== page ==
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September 18, 2009

News & Features

Staying fresh: U.S. automakers are trying to turn out new models faster than ever

New York Times News Service

Fresh cars

Illustration by Amber Tafoya

Trying to stimulate demand and return to profitability, Detroit automakers are rushing to get new models into dealerships.

New and redesigned models typically command higher prices, generating larger profit margins. They also tend to sell faster and give buyers a more positive image of a brand.

But developing new vehicles can take several years and cost hundreds of millions of dollars, a process that adds more costs at a time when all three Detroit carmakers have dwindling cash reserves. Yet with so many brands to choose from, and with technology rapidly changing, analysts say that automakers cannot afford to let vehicles go stale.

"The cycle times that were typical and were tolerated in the past are completely uncompetitive today," says Kevin Smith, editorial director of Edmunds.com, a Web site that gives car-buying advice to consumers. "They can quickly be rendered uncompetitive if they aren't constantly refreshing."

Ford said last month that it planned to replace or revamp the models that accounted for up to 90 percent of its sales in North America and other regions by 2012. By 2014, "we'll have gone through one complete cycle and be halfway through the next cycle," Lewis Booth, Ford's chief financial officer, said at an automotive conference.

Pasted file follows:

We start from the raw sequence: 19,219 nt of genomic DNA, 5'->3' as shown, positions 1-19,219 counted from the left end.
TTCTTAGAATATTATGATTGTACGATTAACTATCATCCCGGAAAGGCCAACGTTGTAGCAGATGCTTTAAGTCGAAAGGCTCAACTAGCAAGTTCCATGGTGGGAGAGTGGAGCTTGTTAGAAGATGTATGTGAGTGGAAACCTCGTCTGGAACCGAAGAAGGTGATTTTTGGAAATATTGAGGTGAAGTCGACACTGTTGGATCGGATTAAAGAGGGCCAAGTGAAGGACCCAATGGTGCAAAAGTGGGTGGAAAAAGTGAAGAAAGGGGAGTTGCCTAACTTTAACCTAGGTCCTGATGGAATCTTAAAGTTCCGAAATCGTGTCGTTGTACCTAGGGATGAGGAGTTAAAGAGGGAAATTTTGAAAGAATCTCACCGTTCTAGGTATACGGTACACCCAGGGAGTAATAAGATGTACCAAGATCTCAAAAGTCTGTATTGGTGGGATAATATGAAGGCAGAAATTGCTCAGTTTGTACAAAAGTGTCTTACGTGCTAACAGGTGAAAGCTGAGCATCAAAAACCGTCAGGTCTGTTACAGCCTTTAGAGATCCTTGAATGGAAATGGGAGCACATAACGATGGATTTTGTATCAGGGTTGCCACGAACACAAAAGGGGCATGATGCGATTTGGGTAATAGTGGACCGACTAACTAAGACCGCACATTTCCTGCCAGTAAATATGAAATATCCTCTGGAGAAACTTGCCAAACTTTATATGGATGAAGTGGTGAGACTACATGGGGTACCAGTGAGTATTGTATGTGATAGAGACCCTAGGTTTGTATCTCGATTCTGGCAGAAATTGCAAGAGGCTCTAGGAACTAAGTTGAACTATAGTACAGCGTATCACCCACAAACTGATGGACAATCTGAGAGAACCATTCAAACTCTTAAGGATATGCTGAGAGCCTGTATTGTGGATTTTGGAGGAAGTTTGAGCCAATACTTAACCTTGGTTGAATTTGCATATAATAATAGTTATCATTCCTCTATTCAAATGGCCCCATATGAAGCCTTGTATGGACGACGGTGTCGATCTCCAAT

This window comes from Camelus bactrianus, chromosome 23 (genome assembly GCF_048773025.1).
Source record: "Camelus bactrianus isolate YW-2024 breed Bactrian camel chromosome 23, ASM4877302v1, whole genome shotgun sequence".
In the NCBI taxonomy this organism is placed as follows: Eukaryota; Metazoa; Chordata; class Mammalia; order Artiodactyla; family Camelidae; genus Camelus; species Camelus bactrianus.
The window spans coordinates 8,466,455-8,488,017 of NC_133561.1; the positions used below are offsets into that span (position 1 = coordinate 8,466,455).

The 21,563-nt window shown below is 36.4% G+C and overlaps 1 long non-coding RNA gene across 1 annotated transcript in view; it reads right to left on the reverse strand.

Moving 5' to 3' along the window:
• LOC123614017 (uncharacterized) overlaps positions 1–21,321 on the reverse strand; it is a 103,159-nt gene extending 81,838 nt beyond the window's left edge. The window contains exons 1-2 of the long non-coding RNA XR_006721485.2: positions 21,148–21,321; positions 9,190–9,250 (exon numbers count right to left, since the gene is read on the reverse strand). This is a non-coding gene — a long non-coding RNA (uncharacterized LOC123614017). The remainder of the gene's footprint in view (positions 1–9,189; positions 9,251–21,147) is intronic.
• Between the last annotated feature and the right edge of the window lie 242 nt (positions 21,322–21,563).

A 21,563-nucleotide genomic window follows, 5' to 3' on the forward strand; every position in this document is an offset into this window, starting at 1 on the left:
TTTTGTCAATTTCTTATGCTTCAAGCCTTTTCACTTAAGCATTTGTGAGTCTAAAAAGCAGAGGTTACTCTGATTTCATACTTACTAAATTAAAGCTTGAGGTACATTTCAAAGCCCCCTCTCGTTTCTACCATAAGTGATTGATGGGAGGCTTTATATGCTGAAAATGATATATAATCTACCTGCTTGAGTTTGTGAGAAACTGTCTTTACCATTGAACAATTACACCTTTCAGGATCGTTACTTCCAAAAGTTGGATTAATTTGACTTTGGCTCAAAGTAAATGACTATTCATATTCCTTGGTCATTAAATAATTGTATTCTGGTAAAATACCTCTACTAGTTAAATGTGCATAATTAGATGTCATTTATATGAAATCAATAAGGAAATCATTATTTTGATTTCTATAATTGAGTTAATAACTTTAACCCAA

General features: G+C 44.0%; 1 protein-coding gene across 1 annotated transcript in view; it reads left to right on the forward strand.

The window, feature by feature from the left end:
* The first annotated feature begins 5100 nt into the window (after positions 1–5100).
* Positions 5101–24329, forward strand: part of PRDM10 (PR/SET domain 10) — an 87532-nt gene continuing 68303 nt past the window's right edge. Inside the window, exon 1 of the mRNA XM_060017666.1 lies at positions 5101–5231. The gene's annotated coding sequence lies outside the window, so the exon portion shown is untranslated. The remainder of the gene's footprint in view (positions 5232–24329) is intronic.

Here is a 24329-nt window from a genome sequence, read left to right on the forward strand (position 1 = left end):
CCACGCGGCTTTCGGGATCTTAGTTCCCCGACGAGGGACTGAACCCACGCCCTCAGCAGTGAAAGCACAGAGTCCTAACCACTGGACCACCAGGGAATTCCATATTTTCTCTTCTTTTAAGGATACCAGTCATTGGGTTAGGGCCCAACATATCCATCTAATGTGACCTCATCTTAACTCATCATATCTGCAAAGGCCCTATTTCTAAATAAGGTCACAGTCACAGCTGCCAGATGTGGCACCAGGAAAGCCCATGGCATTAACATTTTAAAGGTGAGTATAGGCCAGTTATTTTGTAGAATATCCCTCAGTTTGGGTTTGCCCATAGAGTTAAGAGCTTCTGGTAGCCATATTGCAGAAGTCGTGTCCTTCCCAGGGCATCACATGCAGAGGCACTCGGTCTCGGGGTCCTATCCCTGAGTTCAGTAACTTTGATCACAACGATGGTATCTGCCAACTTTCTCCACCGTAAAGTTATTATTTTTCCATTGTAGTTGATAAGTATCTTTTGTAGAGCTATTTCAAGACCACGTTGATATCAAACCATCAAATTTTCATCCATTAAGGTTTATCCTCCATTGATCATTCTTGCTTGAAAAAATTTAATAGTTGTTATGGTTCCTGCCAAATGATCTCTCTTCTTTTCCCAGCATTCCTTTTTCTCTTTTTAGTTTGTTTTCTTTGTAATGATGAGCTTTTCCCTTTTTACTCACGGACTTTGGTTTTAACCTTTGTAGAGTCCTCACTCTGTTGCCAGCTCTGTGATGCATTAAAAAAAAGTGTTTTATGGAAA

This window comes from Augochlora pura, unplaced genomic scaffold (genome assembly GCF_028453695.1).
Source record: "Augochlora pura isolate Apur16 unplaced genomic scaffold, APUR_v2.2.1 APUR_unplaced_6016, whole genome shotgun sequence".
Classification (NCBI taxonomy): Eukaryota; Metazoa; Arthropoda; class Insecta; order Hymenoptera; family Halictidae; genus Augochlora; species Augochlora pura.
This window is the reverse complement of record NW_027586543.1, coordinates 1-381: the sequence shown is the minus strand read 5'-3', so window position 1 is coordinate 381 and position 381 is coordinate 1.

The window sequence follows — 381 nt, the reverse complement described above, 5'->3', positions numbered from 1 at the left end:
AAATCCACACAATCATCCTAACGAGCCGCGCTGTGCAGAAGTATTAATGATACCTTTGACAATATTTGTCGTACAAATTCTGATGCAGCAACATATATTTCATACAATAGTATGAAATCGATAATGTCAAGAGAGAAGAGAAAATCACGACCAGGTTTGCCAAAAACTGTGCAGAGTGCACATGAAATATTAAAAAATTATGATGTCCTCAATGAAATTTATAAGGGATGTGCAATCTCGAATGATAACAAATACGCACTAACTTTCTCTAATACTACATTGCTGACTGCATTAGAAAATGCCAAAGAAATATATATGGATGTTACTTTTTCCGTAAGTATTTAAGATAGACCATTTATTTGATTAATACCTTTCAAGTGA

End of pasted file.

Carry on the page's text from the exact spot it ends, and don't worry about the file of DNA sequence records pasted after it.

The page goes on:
That is "significantly faster" than Ford's previous rate of revamping its models, he says. Typically, automakers redesign models every four or five years, if not longer.

A Fusion bump
  • Ford, which posted its first year-over-year sales increase in nearly two years in July, is already seeing the benefit of having several new models on the market. Sales of the Ford Fusion have risen 27 percent from 2008 levels since a redesigned version went on sale in the spring, compared with a 24 percent decline for the highly competitive midsize car segment overall.

"Cars are a lot like doughnuts," Booth told reporters. "The ones you want to buy are the fresh ones, and they don't get any fresher on the dealer lots. We're going to have fresh products."

General Motors and Chrysler, under the oversight of the Treasury Department as they work toward being able to pay back $65 billion in government loans, also are moving to reduce the time it takes to develop new vehicles.

GM's new board, which met last month for the first time, directed executives to bring some vehicles to market faster, but it did not say which models would be pushed forward.

Chrysler has not made any specific product announcements, but Ron Bloom, the head of President Obama's automotive task force, told reporters at the conference that Chrysler's development cycles would shrink.

"I think you will see Chrysler moving very, very quickly," Bloom said. "They will be fast; they will be nimble in the market."

Stocking dealerships with newly introduced cars and trucks will be particularly important as the auto industry starts to recover from its slump, says Rebecca Lindland, an analyst with the research firm IHS Global Insight.

"They've got to be able to respond in 2010 as the market starts to come back, and people will start to gravitate toward new models," Lindland says. "There is excitement created by having a fresh, new showroom."

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